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Justice fired as court clerk, may sue

Tuesday, October 16, 2012
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— The attorney for Town Justice Michelle Van Woeart is promising legal action after the Town Board last week removed her from her duties as court clerk.

At issue was Van Woeart simultaneously holding the justice and clerk’s positions and being paid for both. The state Attorney General’s Office sent a letter to the town last month, saying that those positions were “incompatible” and she couldn’t do both jobs.

Van Woeart had rejected a settlement offer Oct. 9 that would have allowed her to continue to do some of the administrative duties as clerk for a transition period until the end of the year.

Van Woeart was a court clerk when she became town justice in 1997. By 2011, she was making $19,548 per year as a justice and $26,667 as clerk, according to the town budget. An assistant clerk makes $25,885.

Supervisor Mike Joyce said the town last Tuesday made a proposal for Van Woeart to work reduced hours as clerk with retained health benefits as a sign of goodwill.

“It was a pretty big cut in her pay, so we tried to soften the blow,” he said.

This would be a transition period until a new clerk is brought on in 2013. Joyce said he is still putting together next year’s budget and didn’t know how many hours this position would entail, nor the pay. The town has another court clerk as well.

He estimated that the salary for the rest of 2012 would have come out to be about $4,500, which is less than the close to $6,000 it would have been under the old arrangement.

Van Woeart’s salary as an elected town justice cannot be altered.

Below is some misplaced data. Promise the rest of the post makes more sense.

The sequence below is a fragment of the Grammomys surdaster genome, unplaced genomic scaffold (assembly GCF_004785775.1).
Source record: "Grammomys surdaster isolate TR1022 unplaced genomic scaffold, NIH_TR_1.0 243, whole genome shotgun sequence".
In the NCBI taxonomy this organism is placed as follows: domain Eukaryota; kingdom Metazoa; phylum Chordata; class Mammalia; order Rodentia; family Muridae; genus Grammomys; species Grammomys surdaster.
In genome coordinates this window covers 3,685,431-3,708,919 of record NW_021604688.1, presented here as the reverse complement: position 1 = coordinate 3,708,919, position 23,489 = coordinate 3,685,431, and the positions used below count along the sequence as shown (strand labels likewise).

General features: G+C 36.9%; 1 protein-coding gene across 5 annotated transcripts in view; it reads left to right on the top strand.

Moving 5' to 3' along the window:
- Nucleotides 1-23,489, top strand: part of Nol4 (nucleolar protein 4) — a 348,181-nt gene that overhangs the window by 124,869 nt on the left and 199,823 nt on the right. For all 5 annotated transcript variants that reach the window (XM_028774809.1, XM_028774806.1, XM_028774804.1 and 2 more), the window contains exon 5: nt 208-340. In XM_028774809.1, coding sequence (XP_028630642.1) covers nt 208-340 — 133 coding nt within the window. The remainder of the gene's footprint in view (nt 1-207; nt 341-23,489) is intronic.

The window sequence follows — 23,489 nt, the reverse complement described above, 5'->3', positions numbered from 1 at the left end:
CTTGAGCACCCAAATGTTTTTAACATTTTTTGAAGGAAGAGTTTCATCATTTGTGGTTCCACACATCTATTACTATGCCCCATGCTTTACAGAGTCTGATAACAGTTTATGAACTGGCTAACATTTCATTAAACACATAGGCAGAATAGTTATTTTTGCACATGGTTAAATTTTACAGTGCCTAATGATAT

“We’re trying to do the right thing here and try to make her whole as possible,” he said.

This issue would affect Van Woeart’s future pension. Because she was holding both positions, Van Woeart was accumulating pension credits, according to state Comptroller’s Office spokesman Eric Sumberg. “Her salary for both jobs counts,” he said.

When she is eligible to retire, the average of her combined salary for both jobs for her three highest consecutive years of earning will be used to calculate her pension.

Van Woeart’s attorney, Stephen G. DeNigris, said he did not receive a copy of the proposal before the Town Board meeting and believes his client’s removal is politically motivated. “It’s interesting the way they try to railroad people and run over people in that town,” he said.

The board on Tuesday went into executive session where he was presented with a five-page document and town officials asked her to sign it immediately without having a chance to look it over. He said he should have a month to review it.

Joyce said the town a week before had faxed the proposed agreement over to the attorney that Van Woeart was using at the time, John Seabold.

Town Attorney Michael Cuevas said the town didn’t know she had changed attorneys. He added that the town had to remove her from the clerk’s duties and let Schenectady County Civil Service Commission know there is a vacancy.

DeNigris said he would file his lawsuit in state Supreme Court this week seeking to block the firing.

DeNigris represents mostly law enforcement officers but represents others with workplace problems, according to his Facebook page.

When asked about pending litigation, Joyce said he is sorry if it has to come to that.

“I’m not sure there’s anything here myself or the Town Board can do. It’s really out of our hands,” he said.

The Attorney General’s Office opinion was clear that it was “incompatible” for Van Woeart to hold the two positions, Cuevas noted.

He said there is a large body of case law that says once a person accepts a second position, he or she is deemed to have resigned the first position, even without a formal resignation.

Van Woeart had previously been censured by the state Commission on Judicial Conduct, which found that she failed to handle properly tickets issued to her and her sons for alleged animal control violations involving their dogs.

 
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